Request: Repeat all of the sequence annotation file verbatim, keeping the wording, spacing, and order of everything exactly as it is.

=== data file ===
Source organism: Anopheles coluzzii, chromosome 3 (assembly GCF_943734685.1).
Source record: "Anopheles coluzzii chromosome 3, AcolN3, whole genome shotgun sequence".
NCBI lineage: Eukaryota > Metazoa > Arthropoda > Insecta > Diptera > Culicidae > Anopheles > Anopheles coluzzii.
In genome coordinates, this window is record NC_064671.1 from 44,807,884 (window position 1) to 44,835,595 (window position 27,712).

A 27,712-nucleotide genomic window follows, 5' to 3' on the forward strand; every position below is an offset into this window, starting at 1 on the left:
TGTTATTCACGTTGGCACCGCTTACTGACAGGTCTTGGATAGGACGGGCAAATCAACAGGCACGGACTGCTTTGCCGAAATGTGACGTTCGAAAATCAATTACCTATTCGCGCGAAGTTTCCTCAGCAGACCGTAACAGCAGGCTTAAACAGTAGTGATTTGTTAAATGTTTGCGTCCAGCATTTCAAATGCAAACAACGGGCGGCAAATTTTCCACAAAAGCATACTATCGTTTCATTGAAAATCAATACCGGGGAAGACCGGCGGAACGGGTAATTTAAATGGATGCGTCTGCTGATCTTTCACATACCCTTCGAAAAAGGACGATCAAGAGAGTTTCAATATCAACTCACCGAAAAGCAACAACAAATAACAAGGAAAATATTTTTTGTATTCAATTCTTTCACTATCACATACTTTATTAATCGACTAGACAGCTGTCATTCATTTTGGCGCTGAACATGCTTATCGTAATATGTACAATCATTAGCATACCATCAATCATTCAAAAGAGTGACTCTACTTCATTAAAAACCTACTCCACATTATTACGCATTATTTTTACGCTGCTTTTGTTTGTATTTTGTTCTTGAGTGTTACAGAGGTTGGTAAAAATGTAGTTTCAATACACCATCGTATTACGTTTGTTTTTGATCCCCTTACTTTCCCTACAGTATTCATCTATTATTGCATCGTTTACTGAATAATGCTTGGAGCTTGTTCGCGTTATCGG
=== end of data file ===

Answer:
Source organism: Anopheles coluzzii, chromosome 3 (assembly GCF_943734685.1).
Source record: "Anopheles coluzzii chromosome 3, AcolN3, whole genome shotgun sequence".
NCBI lineage: Eukaryota > Metazoa > Arthropoda > Insecta > Diptera > Culicidae > Anopheles > Anopheles coluzzii.
In genome coordinates, this window is record NC_064671.1 from 44,807,884 (window position 1) to 44,835,595 (window position 27,712).

A 27,712-nucleotide genomic window follows, 5' to 3' on the forward strand; every position below is an offset into this window, starting at 1 on the left:
TGTTATTCACGTTGGCACCGCTTACTGACAGGTCTTGGATAGGACGGGCAAATCAACAGGCACGGACTGCTTTGCCGAAATGTGACGTTCGAAAATCAATTACCTATTCGCGCGAAGTTTCCTCAGCAGACCGTAACAGCAGGCTTAAACAGTAGTGATTTGTTAAATGTTTGCGTCCAGCATTTCAAATGCAAACAACGGGCGGCAAATTTTCCACAAAAGCATACTATCGTTTCATTGAAAATCAATACCGGGGAAGACCGGCGGAACGGGTAATTTAAATGGATGCGTCTGCTGATCTTTCACATACCCTTCGAAAAAGGACGATCAAGAGAGTTTCAATATCAACTCACCGAAAAGCAACAACAAATAACAAGGAAAATATTTTTTGTATTCAATTCTTTCACTATCACATACTTTATTAATCGACTAGACAGCTGTCATTCATTTTGGCGCTGAACATGCTTATCGTAATATGTACAATCATTAGCATACCATCAATCATTCAAAAGAGTGACTCTACTTCATTAAAAACCTACTCCACATTATTACGCATTATTTTTACGCTGCTTTTGTTTGTATTTTGTTCTTGAGTGTTACAGAGGTTGGTAAAAATGTAGTTTCAATACACCATCGTATTACGTTTGTTTTTGATCCCCTTACTTTCCCTACAGTATTCATCTATTATTGCATCGTTTACTGAATAATGCTTGGAGCTTGTTCGCGTTATCGG